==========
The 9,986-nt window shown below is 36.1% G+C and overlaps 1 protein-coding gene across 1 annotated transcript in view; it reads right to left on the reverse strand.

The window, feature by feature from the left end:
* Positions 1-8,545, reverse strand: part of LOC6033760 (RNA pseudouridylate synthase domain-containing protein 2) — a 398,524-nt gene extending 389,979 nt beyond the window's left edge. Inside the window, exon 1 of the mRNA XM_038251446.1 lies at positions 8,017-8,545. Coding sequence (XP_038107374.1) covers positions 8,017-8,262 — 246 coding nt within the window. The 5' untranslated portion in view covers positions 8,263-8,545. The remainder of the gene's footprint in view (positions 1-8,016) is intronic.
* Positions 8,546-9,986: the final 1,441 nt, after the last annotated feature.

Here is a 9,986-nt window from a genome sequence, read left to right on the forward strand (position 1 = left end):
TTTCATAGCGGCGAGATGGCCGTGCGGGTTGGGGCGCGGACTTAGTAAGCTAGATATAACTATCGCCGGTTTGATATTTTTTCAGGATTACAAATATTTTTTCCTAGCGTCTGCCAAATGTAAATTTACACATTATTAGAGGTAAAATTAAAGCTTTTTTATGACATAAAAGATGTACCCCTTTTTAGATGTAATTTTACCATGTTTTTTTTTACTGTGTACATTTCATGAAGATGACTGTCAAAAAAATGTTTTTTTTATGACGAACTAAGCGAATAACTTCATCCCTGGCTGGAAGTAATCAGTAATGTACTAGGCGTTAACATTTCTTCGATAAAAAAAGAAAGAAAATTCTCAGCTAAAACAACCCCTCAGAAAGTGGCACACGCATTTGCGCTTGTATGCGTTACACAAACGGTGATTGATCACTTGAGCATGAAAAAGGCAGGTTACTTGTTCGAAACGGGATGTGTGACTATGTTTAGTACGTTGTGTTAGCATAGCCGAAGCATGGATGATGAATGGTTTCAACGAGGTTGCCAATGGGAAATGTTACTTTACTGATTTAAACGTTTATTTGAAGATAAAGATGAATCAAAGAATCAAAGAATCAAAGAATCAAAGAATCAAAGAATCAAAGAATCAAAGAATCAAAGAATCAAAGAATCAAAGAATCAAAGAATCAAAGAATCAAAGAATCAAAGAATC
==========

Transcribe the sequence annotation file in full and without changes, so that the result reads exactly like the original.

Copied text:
The 9,986-nt window shown below is 36.1% G+C and overlaps 1 protein-coding gene across 1 annotated transcript in view; it reads right to left on the reverse strand.

The window, feature by feature from the left end:
* Positions 1-8,545, reverse strand: part of LOC6033760 (RNA pseudouridylate synthase domain-containing protein 2) — a 398,524-nt gene extending 389,979 nt beyond the window's left edge. Inside the window, exon 1 of the mRNA XM_038251446.1 lies at positions 8,017-8,545. Coding sequence (XP_038107374.1) covers positions 8,017-8,262 — 246 coding nt within the window. The 5' untranslated portion in view covers positions 8,263-8,545. The remainder of the gene's footprint in view (positions 1-8,016) is intronic.
* Positions 8,546-9,986: the final 1,441 nt, after the last annotated feature.

Here is a 9,986-nt window from a genome sequence, read left to right on the forward strand (position 1 = left end):
TTTCATAGCGGCGAGATGGCCGTGCGGGTTGGGGCGCGGACTTAGTAAGCTAGATATAACTATCGCCGGTTTGATATTTTTTCAGGATTACAAATATTTTTTCCTAGCGTCTGCCAAATGTAAATTTACACATTATTAGAGGTAAAATTAAAGCTTTTTTATGACATAAAAGATGTACCCCTTTTTAGATGTAATTTTACCATGTTTTTTTTTACTGTGTACATTTCATGAAGATGACTGTCAAAAAAATGTTTTTTTTATGACGAACTAAGCGAATAACTTCATCCCTGGCTGGAAGTAATCAGTAATGTACTAGGCGTTAACATTTCTTCGATAAAAAAAGAAAGAAAATTCTCAGCTAAAACAACCCCTCAGAAAGTGGCACACGCATTTGCGCTTGTATGCGTTACACAAACGGTGATTGATCACTTGAGCATGAAAAAGGCAGGTTACTTGTTCGAAACGGGATGTGTGACTATGTTTAGTACGTTGTGTTAGCATAGCCGAAGCATGGATGATGAATGGTTTCAACGAGGTTGCCAATGGGAAATGTTACTTTACTGATTTAAACGTTTATTTGAAGATAAAGATGAATCAAAGAATCAAAGAATCAAAGAATCAAAGAATCAAAGAATCAAAGAATCAAAGAATCAAAGAATCAAAGAATCAAAGAATCAAAGAATCAAAGAATCAAAGAATCAAAGAATC